By analogy, the New Covenant believer who violates the doctrine of the sacrificial death of Christ subjects himself to severe discipline from God. Premature death of the believer may be an option (Acts 5:1–11; 1 Cor. 11:28–31; 1 John 5:16). It could also mean that the believer will lose his rewards in heaven. But for the apostate, he or she is subject to eternal death. This verse provides us three more characteristics of this particular sin also referred to in verse 26:
•It expresses contempt for the Son of God
•It profanes the blood of the covenant, the very blood that sanctified him or her
•It insults the Spirit of grace

Verses 30-31
“For we know him who said, “It is mine to avenge; I will repay,” and again, “The Lord will judge his people.” 31 It is a dreadful thing to fall into the hands of the living God.”

“To fall” into God’s living hands is to come under His absolute authority. David would rather be judged by God than man (2 Sam 24:14). In David’s case, God sent pestilence that caused 70 thousand Israelites to die. Falling into the hands of God here is chastisement, not eternal damnation. This is a warning to believers, not unbelievers. God takes upon Himself the responsibility for dealing with believers who distort doctrine.

In this section the Apostle Paul gives us five points for endurance.

1. Remember Your Past (Verses 32-34a)
32 Remember those earlier days after you had received the light, when you endured in a great conflict full of suffering. 33 Sometimes you were publicly exposed to insult and persecution; at other times you stood side by side with those who were so treated. 34 You suffered along with those in prison and joyfully accepted the confiscation of your property,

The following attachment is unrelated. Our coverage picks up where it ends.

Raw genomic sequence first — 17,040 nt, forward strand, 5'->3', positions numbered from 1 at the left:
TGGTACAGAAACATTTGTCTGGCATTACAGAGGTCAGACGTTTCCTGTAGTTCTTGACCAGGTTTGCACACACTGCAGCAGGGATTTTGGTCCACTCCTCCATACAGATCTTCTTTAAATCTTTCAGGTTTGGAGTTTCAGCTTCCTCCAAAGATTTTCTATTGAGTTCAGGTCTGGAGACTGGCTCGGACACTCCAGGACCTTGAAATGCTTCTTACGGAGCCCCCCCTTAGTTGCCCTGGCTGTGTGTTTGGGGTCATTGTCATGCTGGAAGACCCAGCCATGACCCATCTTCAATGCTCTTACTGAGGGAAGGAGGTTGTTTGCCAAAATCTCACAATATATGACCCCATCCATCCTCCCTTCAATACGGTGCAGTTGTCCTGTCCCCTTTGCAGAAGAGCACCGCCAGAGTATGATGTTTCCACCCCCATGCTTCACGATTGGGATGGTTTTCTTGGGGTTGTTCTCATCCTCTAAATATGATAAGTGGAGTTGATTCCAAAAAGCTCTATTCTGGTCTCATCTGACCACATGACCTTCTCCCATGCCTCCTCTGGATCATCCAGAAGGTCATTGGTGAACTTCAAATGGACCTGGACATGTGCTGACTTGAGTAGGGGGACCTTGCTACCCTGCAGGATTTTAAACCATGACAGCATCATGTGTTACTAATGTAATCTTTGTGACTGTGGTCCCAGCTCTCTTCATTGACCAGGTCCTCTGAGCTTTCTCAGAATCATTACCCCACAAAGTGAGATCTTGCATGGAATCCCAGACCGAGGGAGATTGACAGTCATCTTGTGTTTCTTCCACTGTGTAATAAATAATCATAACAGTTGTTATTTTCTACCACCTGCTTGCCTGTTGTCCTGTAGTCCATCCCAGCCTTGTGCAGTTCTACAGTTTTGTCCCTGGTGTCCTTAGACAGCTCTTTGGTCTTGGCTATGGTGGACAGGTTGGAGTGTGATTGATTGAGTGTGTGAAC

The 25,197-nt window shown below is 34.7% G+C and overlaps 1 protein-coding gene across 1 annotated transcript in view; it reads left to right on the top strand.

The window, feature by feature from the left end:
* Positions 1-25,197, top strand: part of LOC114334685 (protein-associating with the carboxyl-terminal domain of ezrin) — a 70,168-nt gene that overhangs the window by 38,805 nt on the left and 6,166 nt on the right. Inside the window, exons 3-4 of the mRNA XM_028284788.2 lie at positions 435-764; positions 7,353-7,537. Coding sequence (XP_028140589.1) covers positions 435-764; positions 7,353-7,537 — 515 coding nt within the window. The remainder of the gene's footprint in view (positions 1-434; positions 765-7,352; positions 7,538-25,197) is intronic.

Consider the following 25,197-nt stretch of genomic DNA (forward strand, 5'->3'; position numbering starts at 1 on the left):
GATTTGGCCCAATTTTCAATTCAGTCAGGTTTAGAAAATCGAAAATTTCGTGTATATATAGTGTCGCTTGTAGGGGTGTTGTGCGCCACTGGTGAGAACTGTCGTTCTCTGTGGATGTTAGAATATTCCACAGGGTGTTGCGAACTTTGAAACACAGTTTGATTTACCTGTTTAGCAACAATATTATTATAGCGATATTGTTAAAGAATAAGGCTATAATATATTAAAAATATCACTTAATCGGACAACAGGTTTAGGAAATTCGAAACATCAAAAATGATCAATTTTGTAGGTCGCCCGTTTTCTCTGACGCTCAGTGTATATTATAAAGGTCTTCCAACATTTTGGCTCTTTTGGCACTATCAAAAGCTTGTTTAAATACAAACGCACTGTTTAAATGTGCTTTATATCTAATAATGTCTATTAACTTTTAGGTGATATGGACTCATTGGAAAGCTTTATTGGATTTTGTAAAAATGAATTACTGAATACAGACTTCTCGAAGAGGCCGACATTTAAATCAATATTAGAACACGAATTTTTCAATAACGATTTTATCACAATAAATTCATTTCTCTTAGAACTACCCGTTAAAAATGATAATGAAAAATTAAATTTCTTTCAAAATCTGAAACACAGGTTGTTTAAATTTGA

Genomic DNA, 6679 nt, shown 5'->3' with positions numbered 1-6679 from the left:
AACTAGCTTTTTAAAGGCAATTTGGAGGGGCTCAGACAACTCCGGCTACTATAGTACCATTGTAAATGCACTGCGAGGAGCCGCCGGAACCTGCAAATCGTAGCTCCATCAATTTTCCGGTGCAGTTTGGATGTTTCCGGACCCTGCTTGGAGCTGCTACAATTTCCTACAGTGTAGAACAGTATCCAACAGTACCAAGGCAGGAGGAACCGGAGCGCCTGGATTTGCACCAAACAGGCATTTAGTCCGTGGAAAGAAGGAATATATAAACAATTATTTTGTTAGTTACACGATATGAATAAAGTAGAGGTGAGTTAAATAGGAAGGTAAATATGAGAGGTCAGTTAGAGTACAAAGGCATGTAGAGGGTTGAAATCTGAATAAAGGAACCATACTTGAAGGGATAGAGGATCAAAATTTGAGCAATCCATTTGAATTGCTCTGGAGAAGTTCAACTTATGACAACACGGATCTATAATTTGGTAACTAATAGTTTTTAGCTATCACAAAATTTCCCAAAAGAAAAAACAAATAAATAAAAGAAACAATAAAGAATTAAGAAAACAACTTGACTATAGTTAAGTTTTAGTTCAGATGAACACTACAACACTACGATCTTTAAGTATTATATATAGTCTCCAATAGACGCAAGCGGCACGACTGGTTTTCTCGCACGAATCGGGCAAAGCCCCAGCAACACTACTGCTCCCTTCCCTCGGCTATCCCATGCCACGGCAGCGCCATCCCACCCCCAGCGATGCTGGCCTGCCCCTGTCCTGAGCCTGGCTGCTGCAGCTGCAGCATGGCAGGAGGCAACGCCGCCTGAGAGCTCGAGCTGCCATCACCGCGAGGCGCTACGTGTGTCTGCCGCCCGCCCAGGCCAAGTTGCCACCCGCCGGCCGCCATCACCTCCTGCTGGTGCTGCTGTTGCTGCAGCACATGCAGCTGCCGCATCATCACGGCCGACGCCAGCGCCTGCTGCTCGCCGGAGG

The first point of encouragement is to remember your past. Here, Paul reminds these Christians of all they had endured for the cause of Christ up to this point. They “endured a hard struggle with sufferings.” Sometimes they were exposed to public insults. Some experienced persecution. Some were put in prison and some endured the confiscation of their property. Some of these Christians showed love and courage by standing side by side with those who were treated this way. Why is the writer reminding them of what they went through in the past and how they handled it? The point is that you have endured in the past and you can continue to endure now. You showed love and compassion during those difficult times. They had a joyful response to what they experience. You did not give up when it was hard to be a Christian. You did not quit when the pressure was significant. Not only did you not give up, but you even rose to the challenge in how you handled the trials and how you helped others through the trial. We can endure when we remember how we have endured in the past.

2. You Have Something Better! Hold on and You will be Rewarded! (Verses 34b – 35)
“because you knew that you yourselves had better and lasting possessions.35 So do not throw away your confidence; it will be richly rewarded.”
The second point of encouragement Paul shares is why they were so successful at that moment of trial they experienced in the past. It was because of the confidence they had; that they possessed something better; a lasting possession in heaven. He now admonishes them not to throw that this confidence away because in the end they will be richly rewarded.

3. You Need To Endure/Persevere (Verse 36)
“You need to persevere so that when you have done the will of God, you will receive what he has promised.
The third point of encouragement is simply a call to endure. Endurance is the call of life. Nothing about walking with God is ever pictured as easy or simplistic; but the
reassurance is that at the end we will receive what God promised us. Suffering is not an excuse for not doing the will of God. We need to endure and continue to do the will of God so that we can receive our great reward.

4.Jesus Is Coming (Verse 37)
“For, “In just a little while, he who is coming will come and will not delay.”
The fourth point for endurance is knowing that Jesus is coming and He will not delay. God does not stop evil from ever happening, but He does judge it. The context of this quotation comes from Habakkuk 2. “If it seems slow, wait for it; it will surely come; it will not delay” (Habakkuk 2:3).

5.The Righteous Live By Faith (Verse 38)